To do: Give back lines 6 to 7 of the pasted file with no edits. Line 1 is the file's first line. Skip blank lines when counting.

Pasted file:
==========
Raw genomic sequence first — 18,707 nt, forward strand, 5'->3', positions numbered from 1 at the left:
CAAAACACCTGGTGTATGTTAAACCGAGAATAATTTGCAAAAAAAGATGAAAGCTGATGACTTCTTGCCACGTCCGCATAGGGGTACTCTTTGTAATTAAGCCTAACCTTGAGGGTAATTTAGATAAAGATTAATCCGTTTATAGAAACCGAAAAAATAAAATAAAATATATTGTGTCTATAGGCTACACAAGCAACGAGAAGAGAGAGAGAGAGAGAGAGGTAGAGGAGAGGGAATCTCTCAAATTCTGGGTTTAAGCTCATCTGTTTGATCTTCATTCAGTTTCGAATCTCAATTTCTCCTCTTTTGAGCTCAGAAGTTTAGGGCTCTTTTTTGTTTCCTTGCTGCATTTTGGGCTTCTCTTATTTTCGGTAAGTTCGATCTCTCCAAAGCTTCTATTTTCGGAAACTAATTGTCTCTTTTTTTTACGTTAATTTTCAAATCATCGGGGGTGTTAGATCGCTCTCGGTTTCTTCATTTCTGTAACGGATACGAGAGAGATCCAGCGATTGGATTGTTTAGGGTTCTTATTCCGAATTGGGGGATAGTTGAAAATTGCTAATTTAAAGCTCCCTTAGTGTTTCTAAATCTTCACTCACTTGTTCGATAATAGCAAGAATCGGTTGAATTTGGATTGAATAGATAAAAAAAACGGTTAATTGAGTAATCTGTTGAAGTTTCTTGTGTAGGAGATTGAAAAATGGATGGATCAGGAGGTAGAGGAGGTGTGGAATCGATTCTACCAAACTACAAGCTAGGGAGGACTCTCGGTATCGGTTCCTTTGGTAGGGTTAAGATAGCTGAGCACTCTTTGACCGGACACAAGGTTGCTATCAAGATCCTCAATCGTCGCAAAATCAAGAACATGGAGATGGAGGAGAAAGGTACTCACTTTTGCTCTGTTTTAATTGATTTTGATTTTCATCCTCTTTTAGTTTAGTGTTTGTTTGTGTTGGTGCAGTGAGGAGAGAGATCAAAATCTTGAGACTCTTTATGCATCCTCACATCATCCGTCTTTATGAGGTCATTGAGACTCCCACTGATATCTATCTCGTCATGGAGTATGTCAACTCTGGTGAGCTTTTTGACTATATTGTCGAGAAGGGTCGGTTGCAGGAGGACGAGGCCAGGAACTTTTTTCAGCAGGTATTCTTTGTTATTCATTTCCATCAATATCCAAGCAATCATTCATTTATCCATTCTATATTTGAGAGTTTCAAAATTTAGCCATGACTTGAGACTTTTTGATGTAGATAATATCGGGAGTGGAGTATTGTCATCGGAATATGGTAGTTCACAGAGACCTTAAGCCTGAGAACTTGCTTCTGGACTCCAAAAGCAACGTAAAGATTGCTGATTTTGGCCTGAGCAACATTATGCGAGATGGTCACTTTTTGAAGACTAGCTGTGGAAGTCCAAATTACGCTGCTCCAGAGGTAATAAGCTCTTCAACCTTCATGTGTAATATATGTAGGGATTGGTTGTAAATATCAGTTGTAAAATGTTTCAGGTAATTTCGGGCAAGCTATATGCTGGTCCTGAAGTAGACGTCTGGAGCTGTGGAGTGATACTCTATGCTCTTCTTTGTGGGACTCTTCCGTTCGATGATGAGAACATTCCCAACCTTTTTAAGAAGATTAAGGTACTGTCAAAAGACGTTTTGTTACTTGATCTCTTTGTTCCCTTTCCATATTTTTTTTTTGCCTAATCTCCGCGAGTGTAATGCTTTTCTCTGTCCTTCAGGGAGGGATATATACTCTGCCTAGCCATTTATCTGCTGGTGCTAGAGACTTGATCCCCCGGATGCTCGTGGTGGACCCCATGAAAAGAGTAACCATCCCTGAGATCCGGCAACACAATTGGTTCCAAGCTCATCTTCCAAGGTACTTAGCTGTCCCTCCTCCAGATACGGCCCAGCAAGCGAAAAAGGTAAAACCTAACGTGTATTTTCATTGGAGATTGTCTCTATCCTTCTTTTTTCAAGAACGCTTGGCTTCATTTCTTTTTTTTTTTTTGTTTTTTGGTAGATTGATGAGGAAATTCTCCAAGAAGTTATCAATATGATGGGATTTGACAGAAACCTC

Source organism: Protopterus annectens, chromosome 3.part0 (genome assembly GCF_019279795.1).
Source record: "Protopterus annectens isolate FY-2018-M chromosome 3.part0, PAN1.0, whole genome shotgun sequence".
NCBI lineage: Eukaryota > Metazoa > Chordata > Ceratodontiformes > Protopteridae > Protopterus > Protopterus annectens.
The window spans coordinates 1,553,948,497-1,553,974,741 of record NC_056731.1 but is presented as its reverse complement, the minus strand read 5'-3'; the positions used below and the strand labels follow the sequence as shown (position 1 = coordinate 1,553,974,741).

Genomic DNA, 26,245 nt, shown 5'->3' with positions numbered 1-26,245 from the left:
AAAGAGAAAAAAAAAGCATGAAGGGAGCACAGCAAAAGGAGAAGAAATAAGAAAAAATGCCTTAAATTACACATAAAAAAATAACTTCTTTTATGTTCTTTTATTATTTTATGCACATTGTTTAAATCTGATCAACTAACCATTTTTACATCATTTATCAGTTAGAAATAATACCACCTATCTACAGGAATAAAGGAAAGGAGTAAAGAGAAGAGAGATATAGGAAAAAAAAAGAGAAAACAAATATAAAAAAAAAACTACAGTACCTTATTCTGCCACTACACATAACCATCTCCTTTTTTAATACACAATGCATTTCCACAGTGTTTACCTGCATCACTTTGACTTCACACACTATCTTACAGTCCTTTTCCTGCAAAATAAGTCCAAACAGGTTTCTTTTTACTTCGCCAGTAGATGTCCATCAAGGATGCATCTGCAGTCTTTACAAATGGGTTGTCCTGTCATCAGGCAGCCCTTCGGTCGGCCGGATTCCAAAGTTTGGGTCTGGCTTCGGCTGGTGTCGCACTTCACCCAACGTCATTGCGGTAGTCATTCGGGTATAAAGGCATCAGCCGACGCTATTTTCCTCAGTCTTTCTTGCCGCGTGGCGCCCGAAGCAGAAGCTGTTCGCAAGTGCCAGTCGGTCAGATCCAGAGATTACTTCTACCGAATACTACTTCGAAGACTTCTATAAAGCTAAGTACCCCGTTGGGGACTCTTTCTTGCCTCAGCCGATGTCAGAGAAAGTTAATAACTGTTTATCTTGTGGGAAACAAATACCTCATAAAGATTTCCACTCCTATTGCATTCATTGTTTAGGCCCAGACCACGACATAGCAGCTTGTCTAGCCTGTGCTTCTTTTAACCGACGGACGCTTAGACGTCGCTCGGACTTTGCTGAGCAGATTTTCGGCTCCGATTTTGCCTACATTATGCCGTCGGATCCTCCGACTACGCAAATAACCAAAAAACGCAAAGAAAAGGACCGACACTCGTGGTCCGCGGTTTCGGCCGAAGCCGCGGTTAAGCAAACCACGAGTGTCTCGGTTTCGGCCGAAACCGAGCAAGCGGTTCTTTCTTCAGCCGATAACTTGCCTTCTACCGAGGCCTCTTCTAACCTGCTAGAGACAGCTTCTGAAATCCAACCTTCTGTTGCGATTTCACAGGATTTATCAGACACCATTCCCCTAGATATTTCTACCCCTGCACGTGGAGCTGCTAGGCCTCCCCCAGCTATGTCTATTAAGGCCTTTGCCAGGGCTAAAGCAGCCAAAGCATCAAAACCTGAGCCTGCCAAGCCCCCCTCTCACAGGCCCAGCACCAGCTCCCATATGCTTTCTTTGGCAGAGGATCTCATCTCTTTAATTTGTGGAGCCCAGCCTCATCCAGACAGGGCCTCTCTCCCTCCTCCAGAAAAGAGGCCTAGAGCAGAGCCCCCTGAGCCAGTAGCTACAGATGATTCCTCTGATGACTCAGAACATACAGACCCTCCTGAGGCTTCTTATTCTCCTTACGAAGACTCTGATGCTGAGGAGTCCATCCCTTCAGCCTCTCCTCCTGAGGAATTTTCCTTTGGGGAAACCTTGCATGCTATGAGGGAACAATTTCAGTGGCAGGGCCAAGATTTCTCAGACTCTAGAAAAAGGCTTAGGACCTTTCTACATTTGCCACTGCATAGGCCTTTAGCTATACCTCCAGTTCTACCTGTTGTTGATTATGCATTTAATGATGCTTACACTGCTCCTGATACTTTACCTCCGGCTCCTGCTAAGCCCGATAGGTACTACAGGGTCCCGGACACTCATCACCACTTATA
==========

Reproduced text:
The window spans coordinates 1,553,948,497-1,553,974,741 of record NC_056731.1 but is presented as its reverse complement, the minus strand read 5'-3'; the positions used below and the strand labels follow the sequence as shown (position 1 = coordinate 1,553,974,741).

Genomic DNA, 26,245 nt, shown 5'->3' with positions numbered 1-26,245 from the left: